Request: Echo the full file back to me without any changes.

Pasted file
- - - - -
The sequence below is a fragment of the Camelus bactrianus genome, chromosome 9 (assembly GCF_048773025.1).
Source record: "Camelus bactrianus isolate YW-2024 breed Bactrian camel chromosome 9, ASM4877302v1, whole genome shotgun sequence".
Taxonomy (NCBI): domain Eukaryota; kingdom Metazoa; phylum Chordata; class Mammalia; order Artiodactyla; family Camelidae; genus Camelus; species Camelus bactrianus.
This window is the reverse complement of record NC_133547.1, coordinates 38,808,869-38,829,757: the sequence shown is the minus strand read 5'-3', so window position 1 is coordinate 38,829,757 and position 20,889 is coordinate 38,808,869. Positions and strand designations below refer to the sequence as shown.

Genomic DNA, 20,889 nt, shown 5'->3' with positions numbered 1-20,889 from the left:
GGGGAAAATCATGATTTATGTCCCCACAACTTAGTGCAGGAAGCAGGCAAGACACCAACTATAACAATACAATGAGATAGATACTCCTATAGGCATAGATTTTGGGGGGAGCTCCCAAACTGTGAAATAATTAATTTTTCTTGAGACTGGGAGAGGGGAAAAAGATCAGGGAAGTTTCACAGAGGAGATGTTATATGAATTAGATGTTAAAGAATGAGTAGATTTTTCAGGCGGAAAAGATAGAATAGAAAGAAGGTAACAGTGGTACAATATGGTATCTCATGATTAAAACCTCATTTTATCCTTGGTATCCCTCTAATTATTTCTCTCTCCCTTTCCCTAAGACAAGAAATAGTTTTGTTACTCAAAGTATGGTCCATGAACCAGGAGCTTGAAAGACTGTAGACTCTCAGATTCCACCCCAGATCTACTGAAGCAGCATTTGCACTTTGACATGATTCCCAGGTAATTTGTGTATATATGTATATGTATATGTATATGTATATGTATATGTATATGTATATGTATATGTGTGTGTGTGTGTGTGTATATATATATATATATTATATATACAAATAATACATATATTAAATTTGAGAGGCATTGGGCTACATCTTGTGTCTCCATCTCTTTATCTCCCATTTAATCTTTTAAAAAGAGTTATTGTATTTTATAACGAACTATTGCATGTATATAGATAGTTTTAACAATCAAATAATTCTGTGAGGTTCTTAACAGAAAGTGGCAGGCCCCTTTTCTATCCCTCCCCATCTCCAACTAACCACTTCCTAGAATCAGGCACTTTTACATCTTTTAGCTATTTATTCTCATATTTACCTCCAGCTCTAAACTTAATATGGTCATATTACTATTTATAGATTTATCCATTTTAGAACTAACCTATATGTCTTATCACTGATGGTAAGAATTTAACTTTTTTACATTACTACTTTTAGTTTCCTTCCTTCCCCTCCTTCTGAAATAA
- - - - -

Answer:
The sequence below is a fragment of the Camelus bactrianus genome, chromosome 9 (assembly GCF_048773025.1).
Source record: "Camelus bactrianus isolate YW-2024 breed Bactrian camel chromosome 9, ASM4877302v1, whole genome shotgun sequence".
Taxonomy (NCBI): domain Eukaryota; kingdom Metazoa; phylum Chordata; class Mammalia; order Artiodactyla; family Camelidae; genus Camelus; species Camelus bactrianus.
This window is the reverse complement of record NC_133547.1, coordinates 38,808,869-38,829,757: the sequence shown is the minus strand read 5'-3', so window position 1 is coordinate 38,829,757 and position 20,889 is coordinate 38,808,869. Positions and strand designations below refer to the sequence as shown.

Genomic DNA, 20,889 nt, shown 5'->3' with positions numbered 1-20,889 from the left:
GGGGAAAATCATGATTTATGTCCCCACAACTTAGTGCAGGAAGCAGGCAAGACACCAACTATAACAATACAATGAGATAGATACTCCTATAGGCATAGATTTTGGGGGGAGCTCCCAAACTGTGAAATAATTAATTTTTCTTGAGACTGGGAGAGGGGAAAAAGATCAGGGAAGTTTCACAGAGGAGATGTTATATGAATTAGATGTTAAAGAATGAGTAGATTTTTCAGGCGGAAAAGATAGAATAGAAAGAAGGTAACAGTGGTACAATATGGTATCTCATGATTAAAACCTCATTTTATCCTTGGTATCCCTCTAATTATTTCTCTCTCCCTTTCCCTAAGACAAGAAATAGTTTTGTTACTCAAAGTATGGTCCATGAACCAGGAGCTTGAAAGACTGTAGACTCTCAGATTCCACCCCAGATCTACTGAAGCAGCATTTGCACTTTGACATGATTCCCAGGTAATTTGTGTATATATGTATATGTATATGTATATGTATATGTATATGTATATGTATATGTATATGTGTGTGTGTGTGTGTGTATATATATATATATATTATATATACAAATAATACATATATTAAATTTGAGAGGCATTGGGCTACATCTTGTGTCTCCATCTCTTTATCTCCCATTTAATCTTTTAAAAAGAGTTATTGTATTTTATAACGAACTATTGCATGTATATAGATAGTTTTAACAATCAAATAATTCTGTGAGGTTCTTAACAGAAAGTGGCAGGCCCCTTTTCTATCCCTCCCCATCTCCAACTAACCACTTCCTAGAATCAGGCACTTTTACATCTTTTAGCTATTTATTCTCATATTTACCTCCAGCTCTAAACTTAATATGGTCATATTACTATTTATAGATTTATCCATTTTAGAACTAACCTATATGTCTTATCACTGATGGTAAGAATTTAACTTTTTTACATTACTACTTTTAGTTTCCTTCCTTCCCCTCCTTCTGAAATAA